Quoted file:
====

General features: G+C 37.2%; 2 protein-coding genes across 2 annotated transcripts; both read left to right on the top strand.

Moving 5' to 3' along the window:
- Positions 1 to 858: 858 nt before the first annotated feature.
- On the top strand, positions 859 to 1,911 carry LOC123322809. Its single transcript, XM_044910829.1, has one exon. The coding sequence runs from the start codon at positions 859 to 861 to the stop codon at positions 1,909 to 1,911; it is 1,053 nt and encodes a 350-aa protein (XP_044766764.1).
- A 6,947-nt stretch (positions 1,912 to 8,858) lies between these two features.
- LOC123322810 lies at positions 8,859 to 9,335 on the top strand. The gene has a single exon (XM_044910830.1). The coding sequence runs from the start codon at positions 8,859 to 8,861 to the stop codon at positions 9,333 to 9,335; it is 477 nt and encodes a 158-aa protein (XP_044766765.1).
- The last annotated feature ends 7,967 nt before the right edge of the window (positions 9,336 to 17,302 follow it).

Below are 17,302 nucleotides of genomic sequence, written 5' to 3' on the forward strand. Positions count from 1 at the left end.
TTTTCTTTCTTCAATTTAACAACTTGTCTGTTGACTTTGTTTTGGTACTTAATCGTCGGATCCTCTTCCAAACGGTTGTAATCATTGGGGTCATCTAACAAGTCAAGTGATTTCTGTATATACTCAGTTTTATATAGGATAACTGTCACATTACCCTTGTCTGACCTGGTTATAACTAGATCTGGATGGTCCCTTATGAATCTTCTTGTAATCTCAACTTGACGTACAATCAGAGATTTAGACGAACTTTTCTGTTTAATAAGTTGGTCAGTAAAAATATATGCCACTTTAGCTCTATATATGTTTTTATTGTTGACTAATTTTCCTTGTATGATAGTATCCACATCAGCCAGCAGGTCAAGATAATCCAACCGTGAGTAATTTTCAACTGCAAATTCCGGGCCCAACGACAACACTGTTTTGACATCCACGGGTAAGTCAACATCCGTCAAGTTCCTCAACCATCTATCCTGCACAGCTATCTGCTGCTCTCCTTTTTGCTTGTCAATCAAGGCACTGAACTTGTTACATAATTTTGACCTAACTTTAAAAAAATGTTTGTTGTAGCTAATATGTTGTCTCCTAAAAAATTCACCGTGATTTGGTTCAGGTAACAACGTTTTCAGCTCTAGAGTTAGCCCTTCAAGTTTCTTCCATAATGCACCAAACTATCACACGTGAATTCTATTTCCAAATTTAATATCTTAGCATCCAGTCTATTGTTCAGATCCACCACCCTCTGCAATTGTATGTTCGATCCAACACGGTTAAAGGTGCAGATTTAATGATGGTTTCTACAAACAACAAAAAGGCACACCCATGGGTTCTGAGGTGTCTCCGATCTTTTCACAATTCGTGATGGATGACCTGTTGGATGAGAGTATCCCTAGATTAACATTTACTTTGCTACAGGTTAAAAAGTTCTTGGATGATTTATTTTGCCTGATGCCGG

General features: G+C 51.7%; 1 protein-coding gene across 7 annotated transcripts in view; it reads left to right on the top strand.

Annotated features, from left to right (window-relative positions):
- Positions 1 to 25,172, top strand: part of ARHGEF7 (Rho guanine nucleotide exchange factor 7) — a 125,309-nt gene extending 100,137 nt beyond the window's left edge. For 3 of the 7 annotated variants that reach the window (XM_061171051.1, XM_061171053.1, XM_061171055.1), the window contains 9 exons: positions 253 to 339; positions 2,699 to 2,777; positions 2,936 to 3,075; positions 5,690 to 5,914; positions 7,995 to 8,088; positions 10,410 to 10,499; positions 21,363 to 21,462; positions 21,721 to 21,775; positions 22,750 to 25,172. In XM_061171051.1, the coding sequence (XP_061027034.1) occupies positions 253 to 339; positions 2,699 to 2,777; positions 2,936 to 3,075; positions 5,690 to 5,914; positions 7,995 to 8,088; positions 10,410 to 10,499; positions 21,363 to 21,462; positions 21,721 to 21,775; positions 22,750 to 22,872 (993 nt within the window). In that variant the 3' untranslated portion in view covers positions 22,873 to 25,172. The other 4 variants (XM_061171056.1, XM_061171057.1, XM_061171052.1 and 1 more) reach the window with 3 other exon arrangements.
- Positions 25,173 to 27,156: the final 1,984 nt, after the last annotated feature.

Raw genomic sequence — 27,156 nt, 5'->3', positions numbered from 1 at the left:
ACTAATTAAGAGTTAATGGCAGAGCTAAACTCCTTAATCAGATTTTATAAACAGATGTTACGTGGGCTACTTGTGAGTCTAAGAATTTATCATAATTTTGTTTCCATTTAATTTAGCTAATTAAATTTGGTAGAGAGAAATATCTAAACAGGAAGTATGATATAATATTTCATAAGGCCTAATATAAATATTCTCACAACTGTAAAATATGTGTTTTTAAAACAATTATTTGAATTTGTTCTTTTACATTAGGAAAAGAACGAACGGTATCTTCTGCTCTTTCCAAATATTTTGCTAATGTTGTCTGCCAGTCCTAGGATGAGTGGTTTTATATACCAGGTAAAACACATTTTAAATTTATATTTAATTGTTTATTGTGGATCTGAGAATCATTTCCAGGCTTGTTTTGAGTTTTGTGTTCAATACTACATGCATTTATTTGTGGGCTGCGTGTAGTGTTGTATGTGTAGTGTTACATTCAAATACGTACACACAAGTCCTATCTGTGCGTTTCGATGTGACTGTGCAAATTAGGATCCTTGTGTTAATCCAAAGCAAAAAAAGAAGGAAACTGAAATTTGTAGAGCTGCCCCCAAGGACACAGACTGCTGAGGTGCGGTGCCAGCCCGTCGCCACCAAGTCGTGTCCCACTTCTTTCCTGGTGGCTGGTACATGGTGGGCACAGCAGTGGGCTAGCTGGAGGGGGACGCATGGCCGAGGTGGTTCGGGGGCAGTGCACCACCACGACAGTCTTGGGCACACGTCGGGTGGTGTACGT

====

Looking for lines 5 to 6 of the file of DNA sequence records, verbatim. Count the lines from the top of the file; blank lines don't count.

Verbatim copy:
- A 6,947-nt stretch (positions 1,912 to 8,858) lies between these two features.
- LOC123322810 lies at positions 8,859 to 9,335 on the top strand. The gene has a single exon (XM_044910830.1). The coding sequence runs from the start codon at positions 8,859 to 8,861 to the stop codon at positions 9,333 to 9,335; it is 477 nt and encodes a 158-aa protein (XP_044766765.1).